[Skip to content]
To view this video please enable JavaScript, and consider upgrading to a web browser that supports HTML5 video
A close-up of the Rose Bowl, City Campus

Blog


Marketing Strategy for the year we live in - Roadmap or Survival Kit

Posted by: Anderson Lima

Most of us in business management will agree that a company’s marketing strategy has to derive from intelligence gathered from the market the business or organisation finds itself in, and also from the wider environment and a set of forces operating in society, both locally as well as globally. It is also paramount to have an unbiased view of the internal state of the business and its operations, supply chain, HR, finance, etc... basically its internal capabilities. Competitors, suppliers, internal departments, the immediate community, stakeholders, shareholders, global events, local news, new product developments, technology and innovation etc... they will all play its part when it comes to devising a firm’s marketing strategy. However none of them plays the role of the immediate customer, a clear consumer insight is the Nirvana of data intelligence.

Top management guru Peter Drucker has said that “There is only one valid definition of business purpose: to create a customer... Because it is its purpose to create a customer, any business enterprise has two—and only these two—basic functions: marketing and innovation.” They are the entrepreneurial functions. And again “Marketing is the distinguishing, the unique function of the business.”

And yet most organisations do not seize the opportunity to build successful strategy and use the best tactical tools at their disposal. Sun Tzu in his classic “Art of War” said that “...opportunities multiply as they are seized”. Every organisation needs specific and clear defined business objectives as well as marketing ones which eventually will lead to business growth and success. According to Kotter, another management professor, “only 29% of employees can correctly identify their company’s strategy [when given] six choices”.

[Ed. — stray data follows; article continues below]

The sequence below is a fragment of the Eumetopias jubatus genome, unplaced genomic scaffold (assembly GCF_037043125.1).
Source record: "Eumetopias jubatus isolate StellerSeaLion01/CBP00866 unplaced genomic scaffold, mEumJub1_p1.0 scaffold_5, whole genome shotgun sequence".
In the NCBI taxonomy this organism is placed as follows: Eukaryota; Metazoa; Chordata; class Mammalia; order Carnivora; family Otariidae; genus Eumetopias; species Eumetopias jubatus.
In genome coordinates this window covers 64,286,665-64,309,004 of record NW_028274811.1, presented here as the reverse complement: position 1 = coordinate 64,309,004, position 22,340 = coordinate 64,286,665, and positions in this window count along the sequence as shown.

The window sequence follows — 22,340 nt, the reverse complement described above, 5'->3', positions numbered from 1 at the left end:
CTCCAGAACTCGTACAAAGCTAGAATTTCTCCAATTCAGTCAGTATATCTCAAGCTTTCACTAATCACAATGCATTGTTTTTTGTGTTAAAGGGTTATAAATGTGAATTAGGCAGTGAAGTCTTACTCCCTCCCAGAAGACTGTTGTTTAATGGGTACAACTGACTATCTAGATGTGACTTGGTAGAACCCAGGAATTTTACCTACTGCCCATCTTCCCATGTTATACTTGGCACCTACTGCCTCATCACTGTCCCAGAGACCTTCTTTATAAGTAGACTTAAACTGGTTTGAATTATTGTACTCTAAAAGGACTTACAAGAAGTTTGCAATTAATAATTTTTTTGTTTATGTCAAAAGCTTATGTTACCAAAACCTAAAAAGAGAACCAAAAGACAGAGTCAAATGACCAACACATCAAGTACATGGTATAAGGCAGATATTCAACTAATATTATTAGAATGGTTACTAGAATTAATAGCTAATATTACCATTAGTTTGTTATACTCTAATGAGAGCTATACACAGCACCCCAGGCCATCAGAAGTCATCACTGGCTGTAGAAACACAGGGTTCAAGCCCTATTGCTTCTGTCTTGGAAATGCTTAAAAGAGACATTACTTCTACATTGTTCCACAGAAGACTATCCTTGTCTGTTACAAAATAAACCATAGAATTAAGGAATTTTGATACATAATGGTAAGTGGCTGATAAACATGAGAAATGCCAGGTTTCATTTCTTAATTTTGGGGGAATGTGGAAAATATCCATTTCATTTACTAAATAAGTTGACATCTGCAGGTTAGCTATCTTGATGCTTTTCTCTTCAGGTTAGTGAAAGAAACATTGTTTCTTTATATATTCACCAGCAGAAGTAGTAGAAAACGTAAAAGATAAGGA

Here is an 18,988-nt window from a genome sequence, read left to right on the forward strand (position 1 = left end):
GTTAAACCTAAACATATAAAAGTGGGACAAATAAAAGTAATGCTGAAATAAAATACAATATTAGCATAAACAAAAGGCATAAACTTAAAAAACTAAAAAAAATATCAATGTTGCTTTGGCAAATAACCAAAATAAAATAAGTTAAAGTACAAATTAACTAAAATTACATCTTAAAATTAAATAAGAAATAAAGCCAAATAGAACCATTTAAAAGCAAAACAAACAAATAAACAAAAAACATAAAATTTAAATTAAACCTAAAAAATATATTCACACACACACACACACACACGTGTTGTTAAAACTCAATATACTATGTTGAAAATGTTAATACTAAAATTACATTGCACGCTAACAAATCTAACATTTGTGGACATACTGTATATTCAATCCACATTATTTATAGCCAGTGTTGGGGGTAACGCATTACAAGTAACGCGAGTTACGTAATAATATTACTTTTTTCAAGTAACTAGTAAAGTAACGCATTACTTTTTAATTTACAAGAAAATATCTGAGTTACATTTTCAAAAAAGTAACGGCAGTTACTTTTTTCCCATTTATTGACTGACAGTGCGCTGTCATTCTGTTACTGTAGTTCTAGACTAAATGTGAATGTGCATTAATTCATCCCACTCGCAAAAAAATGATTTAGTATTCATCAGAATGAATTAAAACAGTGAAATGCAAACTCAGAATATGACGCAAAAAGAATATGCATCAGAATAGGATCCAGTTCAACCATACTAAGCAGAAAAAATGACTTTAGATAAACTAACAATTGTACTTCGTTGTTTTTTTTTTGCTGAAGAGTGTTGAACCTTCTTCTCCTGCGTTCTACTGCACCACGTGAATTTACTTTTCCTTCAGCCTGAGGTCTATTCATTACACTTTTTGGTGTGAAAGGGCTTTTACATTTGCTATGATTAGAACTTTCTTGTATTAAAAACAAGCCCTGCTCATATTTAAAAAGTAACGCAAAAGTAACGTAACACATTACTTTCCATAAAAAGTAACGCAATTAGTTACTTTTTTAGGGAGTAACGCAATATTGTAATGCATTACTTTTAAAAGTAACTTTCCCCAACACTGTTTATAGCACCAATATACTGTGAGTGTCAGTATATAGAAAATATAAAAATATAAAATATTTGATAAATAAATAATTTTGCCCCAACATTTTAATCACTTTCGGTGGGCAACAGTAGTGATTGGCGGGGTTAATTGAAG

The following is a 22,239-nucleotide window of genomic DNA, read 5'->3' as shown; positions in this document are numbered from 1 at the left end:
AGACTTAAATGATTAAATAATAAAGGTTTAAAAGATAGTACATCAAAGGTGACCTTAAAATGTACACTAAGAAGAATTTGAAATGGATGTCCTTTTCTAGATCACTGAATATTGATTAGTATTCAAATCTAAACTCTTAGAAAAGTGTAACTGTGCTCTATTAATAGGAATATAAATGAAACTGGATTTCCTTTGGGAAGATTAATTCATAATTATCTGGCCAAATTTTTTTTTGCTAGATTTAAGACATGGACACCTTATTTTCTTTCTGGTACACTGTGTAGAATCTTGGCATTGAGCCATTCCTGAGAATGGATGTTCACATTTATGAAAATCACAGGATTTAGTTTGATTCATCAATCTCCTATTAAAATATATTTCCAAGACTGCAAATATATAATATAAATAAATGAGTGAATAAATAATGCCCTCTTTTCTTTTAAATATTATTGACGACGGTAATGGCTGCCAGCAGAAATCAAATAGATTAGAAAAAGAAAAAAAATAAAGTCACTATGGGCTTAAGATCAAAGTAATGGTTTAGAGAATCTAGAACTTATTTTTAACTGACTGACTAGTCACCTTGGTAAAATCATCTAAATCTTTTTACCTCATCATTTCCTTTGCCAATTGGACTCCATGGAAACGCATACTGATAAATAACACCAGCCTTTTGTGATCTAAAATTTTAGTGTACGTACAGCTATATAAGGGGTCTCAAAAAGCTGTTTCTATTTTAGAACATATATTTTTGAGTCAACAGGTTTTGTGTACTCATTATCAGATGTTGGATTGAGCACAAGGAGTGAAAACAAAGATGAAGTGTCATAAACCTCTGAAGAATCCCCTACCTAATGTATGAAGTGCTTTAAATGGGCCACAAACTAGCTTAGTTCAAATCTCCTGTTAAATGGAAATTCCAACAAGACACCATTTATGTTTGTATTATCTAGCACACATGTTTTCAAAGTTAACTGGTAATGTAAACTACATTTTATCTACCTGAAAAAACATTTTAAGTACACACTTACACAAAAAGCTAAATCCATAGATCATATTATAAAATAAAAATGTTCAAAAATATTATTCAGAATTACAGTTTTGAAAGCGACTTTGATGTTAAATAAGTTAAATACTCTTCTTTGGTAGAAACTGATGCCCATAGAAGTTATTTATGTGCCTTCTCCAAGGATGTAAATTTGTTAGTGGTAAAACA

However, it is not enough to develop strategies and communicate them across the organisation, it is pivotal to develop marketing strategies that are relevant and will fulfil the business needs for the year and age we are in. It has to be relevant, customer-led, all engaging, entertaining, flexible, dynamic and ever evolving to attend to the new demands and environmental changes in order to build and maintain a clear competitive advantage and differentiation. So the key question here is – “How can my business develop a marketing strategy that will be in line with our business goals, will encapsulate our principles and ethos, will contemplate where we are today and our current capabilities and lead us to where we want to be?” How to achieve that?!?

There will be many choices a business owner or manager can make in combination with several approaches and tools but the sequence of events is pretty much the same when starting to build the strategy and marketing plan. One always starts with the auditing of the environment and internal capabilities. The Second step, the “Formulation”, is where you need to build your objectives and determine your segmentation, targeting and positioning strategies, build personas, determine your online value proposition (OVP), etc. You are now ready to step into tactical choices and evaluate possible routes to take in order to achieve your objectives. The implementation part is vital as it will determine the resources needed. PR Smith speaks of “3Ms” – men, money, minute – Who is going to do what, when, and how much it is going to cost us? Finally but not final! “Monitoring” is where you have the opportunity to screen the whole strategy and make changes as you find fit and appropriate to improve business performance and competitive advantage.